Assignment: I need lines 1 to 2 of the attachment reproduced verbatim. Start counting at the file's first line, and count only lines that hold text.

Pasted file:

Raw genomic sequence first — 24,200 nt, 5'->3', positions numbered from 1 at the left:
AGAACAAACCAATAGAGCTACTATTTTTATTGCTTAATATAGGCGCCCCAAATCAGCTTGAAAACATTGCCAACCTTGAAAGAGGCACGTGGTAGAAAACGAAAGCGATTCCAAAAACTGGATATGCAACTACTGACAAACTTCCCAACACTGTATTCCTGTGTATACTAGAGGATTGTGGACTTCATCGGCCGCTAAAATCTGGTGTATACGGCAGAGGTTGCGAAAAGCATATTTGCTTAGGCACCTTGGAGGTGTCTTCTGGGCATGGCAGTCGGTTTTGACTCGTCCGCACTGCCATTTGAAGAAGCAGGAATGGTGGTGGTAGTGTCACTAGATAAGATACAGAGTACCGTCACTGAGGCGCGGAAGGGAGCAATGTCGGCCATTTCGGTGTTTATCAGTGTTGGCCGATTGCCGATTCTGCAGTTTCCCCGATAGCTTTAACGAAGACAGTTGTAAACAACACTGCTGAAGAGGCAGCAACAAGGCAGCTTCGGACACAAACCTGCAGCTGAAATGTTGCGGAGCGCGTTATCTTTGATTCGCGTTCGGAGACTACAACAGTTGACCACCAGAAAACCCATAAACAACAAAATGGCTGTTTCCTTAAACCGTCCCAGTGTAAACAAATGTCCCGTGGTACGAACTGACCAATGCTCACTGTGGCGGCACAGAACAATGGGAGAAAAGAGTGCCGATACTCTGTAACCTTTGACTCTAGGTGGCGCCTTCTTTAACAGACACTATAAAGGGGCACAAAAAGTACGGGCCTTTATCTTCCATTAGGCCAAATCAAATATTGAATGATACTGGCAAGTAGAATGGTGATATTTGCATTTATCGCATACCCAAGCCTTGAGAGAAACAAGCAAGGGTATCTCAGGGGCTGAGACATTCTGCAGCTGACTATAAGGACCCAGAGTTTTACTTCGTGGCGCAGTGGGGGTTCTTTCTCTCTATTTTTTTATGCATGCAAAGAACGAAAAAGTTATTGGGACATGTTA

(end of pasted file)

Raw genomic sequence first — 24,200 nt, 5'->3', positions numbered from 1 at the left:
AGAACAAACCAATAGAGCTACTATTTTTATTGCTTAATATAGGCGCCCCAAATCAGCTTGAAAACATTGCCAACCTTGAAAGAGGCACGTGGTAGAAAACGAAAGCGATTCCAAAAACTGGATATGCAACTACTGACAAACTTCCCAACACTGTATTCCTGTGTATACTAGAGGATTGTGGACTTCATCGGCCGCTAAAATCTGGTGTATACGGCAGAGGTTGCGAAAAGCATATTTGCTTAGGCACCTTGGAGGTGTCTTCTGGGCATGGCAGTCGGTTTTGACTCGTCCGCACTGCCATTTGAAGAAGCAGGAATGGTGGTGGTAGTGTCACTAGATAAGATACAGAGTACCGTCACTGAGGCGCGGAAGGGAGCAATGTCGGCCATTTCGGTGTTTATCAGTGTTGGCCGATTGCCGATTCTGCAGTTTCCCCGATAGCTTTAACGAAGACAGTTGTAAACAACACTGCTGAAGAGGCAGCAACAAGGCAGCTTCGGACACAAACCTGCAGCTGAAATGTTGCGGAGCGCGTTATCTTTGATTCGCGTTCGGAGACTACAACAGTTGACCACCAGAAAACCCATAAACAACAAAATGGCTGTTTCCTTAAACCGTCCCAGTGTAAACAAATGTCCCGTGGTACGAACTGACCAATGCTCACTGTGGCGGCACAGAACAATGGGAGAAAAGAGTGCCGATACTCTGTAACCTTTGACTCTAGGTGGCGCCTTCTTTAACAGACACTATAAAGGGGCACAAAAAGTACGGGCCTTTATCTTCCATTAGGCCAAATCAAATATTGAATGATACTGGCAAGTAGAATGGTGATATTTGCATTTATCGCATACCCAAGCCTTGAGAGAAACAAGCAAGGGTATCTCAGGGGCTGAGACATTCTGCAGCTGACTATAAGGACCCAGAGTTTTACTTCGTGGCGCAGTGGGGGTTCTTTCTCTCTATTTTTTTATGCATGCAAAGAACGAAAAAGTTATTGGGACATGTTA